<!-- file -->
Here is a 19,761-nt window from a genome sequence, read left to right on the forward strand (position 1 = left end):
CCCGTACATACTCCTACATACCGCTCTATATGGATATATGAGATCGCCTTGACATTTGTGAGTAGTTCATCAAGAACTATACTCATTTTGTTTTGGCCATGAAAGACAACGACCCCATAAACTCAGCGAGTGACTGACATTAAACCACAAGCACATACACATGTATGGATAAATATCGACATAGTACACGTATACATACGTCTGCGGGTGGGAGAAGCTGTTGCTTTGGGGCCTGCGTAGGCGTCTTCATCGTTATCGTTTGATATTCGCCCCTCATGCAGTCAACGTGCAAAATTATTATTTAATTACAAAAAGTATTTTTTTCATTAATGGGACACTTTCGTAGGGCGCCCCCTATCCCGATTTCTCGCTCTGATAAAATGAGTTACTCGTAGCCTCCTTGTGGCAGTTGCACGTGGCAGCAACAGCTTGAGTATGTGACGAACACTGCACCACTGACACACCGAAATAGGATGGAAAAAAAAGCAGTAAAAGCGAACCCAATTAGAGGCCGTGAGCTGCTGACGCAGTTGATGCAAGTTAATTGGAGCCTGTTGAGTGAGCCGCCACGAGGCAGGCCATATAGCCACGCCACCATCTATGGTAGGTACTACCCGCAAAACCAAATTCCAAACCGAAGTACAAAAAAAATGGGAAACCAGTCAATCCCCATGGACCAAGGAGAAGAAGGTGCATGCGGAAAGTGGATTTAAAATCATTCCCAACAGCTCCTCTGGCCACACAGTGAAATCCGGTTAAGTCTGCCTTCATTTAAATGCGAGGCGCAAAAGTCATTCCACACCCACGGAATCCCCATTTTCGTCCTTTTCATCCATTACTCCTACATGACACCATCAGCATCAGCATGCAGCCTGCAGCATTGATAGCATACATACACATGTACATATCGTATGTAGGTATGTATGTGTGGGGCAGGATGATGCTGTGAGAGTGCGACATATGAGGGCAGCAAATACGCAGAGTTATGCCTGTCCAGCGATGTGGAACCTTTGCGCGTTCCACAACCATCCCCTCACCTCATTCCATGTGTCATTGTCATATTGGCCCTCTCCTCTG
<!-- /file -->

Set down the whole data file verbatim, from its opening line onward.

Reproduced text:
Here is a 19,761-nt window from a genome sequence, read left to right on the forward strand (position 1 = left end):
CCCGTACATACTCCTACATACCGCTCTATATGGATATATGAGATCGCCTTGACATTTGTGAGTAGTTCATCAAGAACTATACTCATTTTGTTTTGGCCATGAAAGACAACGACCCCATAAACTCAGCGAGTGACTGACATTAAACCACAAGCACATACACATGTATGGATAAATATCGACATAGTACACGTATACATACGTCTGCGGGTGGGAGAAGCTGTTGCTTTGGGGCCTGCGTAGGCGTCTTCATCGTTATCGTTTGATATTCGCCCCTCATGCAGTCAACGTGCAAAATTATTATTTAATTACAAAAAGTATTTTTTTCATTAATGGGACACTTTCGTAGGGCGCCCCCTATCCCGATTTCTCGCTCTGATAAAATGAGTTACTCGTAGCCTCCTTGTGGCAGTTGCACGTGGCAGCAACAGCTTGAGTATGTGACGAACACTGCACCACTGACACACCGAAATAGGATGGAAAAAAAAGCAGTAAAAGCGAACCCAATTAGAGGCCGTGAGCTGCTGACGCAGTTGATGCAAGTTAATTGGAGCCTGTTGAGTGAGCCGCCACGAGGCAGGCCATATAGCCACGCCACCATCTATGGTAGGTACTACCCGCAAAACCAAATTCCAAACCGAAGTACAAAAAAAATGGGAAACCAGTCAATCCCCATGGACCAAGGAGAAGAAGGTGCATGCGGAAAGTGGATTTAAAATCATTCCCAACAGCTCCTCTGGCCACACAGTGAAATCCGGTTAAGTCTGCCTTCATTTAAATGCGAGGCGCAAAAGTCATTCCACACCCACGGAATCCCCATTTTCGTCCTTTTCATCCATTACTCCTACATGACACCATCAGCATCAGCATGCAGCCTGCAGCATTGATAGCATACATACACATGTACATATCGTATGTAGGTATGTATGTGTGGGGCAGGATGATGCTGTGAGAGTGCGACATATGAGGGCAGCAAATACGCAGAGTTATGCCTGTCCAGCGATGTGGAACCTTTGCGCGTTCCACAACCATCCCCTCACCTCATTCCATGTGTCATTGTCATATTGGCCCTCTCCTCTG